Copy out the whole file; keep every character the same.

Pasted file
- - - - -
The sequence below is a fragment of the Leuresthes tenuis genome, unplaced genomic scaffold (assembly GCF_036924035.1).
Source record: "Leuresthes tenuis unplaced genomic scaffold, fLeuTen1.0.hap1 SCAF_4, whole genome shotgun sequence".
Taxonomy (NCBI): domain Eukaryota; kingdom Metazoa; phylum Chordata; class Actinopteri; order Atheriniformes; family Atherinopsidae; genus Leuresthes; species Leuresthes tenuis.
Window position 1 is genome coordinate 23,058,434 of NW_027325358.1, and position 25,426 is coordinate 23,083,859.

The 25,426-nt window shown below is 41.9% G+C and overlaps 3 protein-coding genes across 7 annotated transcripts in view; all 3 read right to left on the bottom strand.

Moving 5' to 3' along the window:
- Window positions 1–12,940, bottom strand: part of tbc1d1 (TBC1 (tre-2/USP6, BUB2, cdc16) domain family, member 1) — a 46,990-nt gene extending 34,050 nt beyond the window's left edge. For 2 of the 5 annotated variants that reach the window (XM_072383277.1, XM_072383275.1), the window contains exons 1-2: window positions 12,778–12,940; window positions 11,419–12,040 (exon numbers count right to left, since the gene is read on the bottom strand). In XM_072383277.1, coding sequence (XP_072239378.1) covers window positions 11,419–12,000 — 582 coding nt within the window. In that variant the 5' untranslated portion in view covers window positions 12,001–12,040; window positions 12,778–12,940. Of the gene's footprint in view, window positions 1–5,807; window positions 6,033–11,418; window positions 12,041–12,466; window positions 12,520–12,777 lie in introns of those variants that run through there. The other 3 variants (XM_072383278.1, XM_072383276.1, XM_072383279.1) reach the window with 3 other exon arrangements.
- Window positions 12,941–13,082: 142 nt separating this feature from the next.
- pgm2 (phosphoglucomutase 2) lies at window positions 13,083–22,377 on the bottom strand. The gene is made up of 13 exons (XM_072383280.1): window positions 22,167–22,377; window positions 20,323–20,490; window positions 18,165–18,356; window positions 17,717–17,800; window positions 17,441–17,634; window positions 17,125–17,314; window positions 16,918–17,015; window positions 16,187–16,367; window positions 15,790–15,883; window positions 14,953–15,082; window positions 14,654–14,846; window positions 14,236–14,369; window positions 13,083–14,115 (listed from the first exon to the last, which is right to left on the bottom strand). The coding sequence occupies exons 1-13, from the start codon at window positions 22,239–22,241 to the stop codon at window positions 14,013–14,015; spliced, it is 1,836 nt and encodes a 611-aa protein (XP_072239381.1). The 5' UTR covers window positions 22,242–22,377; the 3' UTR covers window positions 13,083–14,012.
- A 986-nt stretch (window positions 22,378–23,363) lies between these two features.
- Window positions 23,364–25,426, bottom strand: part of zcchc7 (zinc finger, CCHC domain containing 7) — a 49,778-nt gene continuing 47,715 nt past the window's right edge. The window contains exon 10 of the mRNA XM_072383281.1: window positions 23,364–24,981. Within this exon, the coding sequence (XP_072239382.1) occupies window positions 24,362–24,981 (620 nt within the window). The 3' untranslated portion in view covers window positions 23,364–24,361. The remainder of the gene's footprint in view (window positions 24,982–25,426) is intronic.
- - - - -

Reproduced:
The sequence below is a fragment of the Leuresthes tenuis genome, unplaced genomic scaffold (assembly GCF_036924035.1).
Source record: "Leuresthes tenuis unplaced genomic scaffold, fLeuTen1.0.hap1 SCAF_4, whole genome shotgun sequence".
Taxonomy (NCBI): domain Eukaryota; kingdom Metazoa; phylum Chordata; class Actinopteri; order Atheriniformes; family Atherinopsidae; genus Leuresthes; species Leuresthes tenuis.
Window position 1 is genome coordinate 23,058,434 of NW_027325358.1, and position 25,426 is coordinate 23,083,859.

The 25,426-nt window shown below is 41.9% G+C and overlaps 3 protein-coding genes across 7 annotated transcripts in view; all 3 read right to left on the bottom strand.

Moving 5' to 3' along the window:
- Window positions 1–12,940, bottom strand: part of tbc1d1 (TBC1 (tre-2/USP6, BUB2, cdc16) domain family, member 1) — a 46,990-nt gene extending 34,050 nt beyond the window's left edge. For 2 of the 5 annotated variants that reach the window (XM_072383277.1, XM_072383275.1), the window contains exons 1-2: window positions 12,778–12,940; window positions 11,419–12,040 (exon numbers count right to left, since the gene is read on the bottom strand). In XM_072383277.1, coding sequence (XP_072239378.1) covers window positions 11,419–12,000 — 582 coding nt within the window. In that variant the 5' untranslated portion in view covers window positions 12,001–12,040; window positions 12,778–12,940. Of the gene's footprint in view, window positions 1–5,807; window positions 6,033–11,418; window positions 12,041–12,466; window positions 12,520–12,777 lie in introns of those variants that run through there. The other 3 variants (XM_072383278.1, XM_072383276.1, XM_072383279.1) reach the window with 3 other exon arrangements.
- Window positions 12,941–13,082: 142 nt separating this feature from the next.
- pgm2 (phosphoglucomutase 2) lies at window positions 13,083–22,377 on the bottom strand. The gene is made up of 13 exons (XM_072383280.1): window positions 22,167–22,377; window positions 20,323–20,490; window positions 18,165–18,356; window positions 17,717–17,800; window positions 17,441–17,634; window positions 17,125–17,314; window positions 16,918–17,015; window positions 16,187–16,367; window positions 15,790–15,883; window positions 14,953–15,082; window positions 14,654–14,846; window positions 14,236–14,369; window positions 13,083–14,115 (listed from the first exon to the last, which is right to left on the bottom strand). The coding sequence occupies exons 1-13, from the start codon at window positions 22,239–22,241 to the stop codon at window positions 14,013–14,015; spliced, it is 1,836 nt and encodes a 611-aa protein (XP_072239381.1). The 5' UTR covers window positions 22,242–22,377; the 3' UTR covers window positions 13,083–14,012.
- A 986-nt stretch (window positions 22,378–23,363) lies between these two features.
- Window positions 23,364–25,426, bottom strand: part of zcchc7 (zinc finger, CCHC domain containing 7) — a 49,778-nt gene continuing 47,715 nt past the window's right edge. The window contains exon 10 of the mRNA XM_072383281.1: window positions 23,364–24,981. Within this exon, the coding sequence (XP_072239382.1) occupies window positions 24,362–24,981 (620 nt within the window). The 3' untranslated portion in view covers window positions 23,364–24,361. The remainder of the gene's footprint in view (window positions 24,982–25,426) is intronic.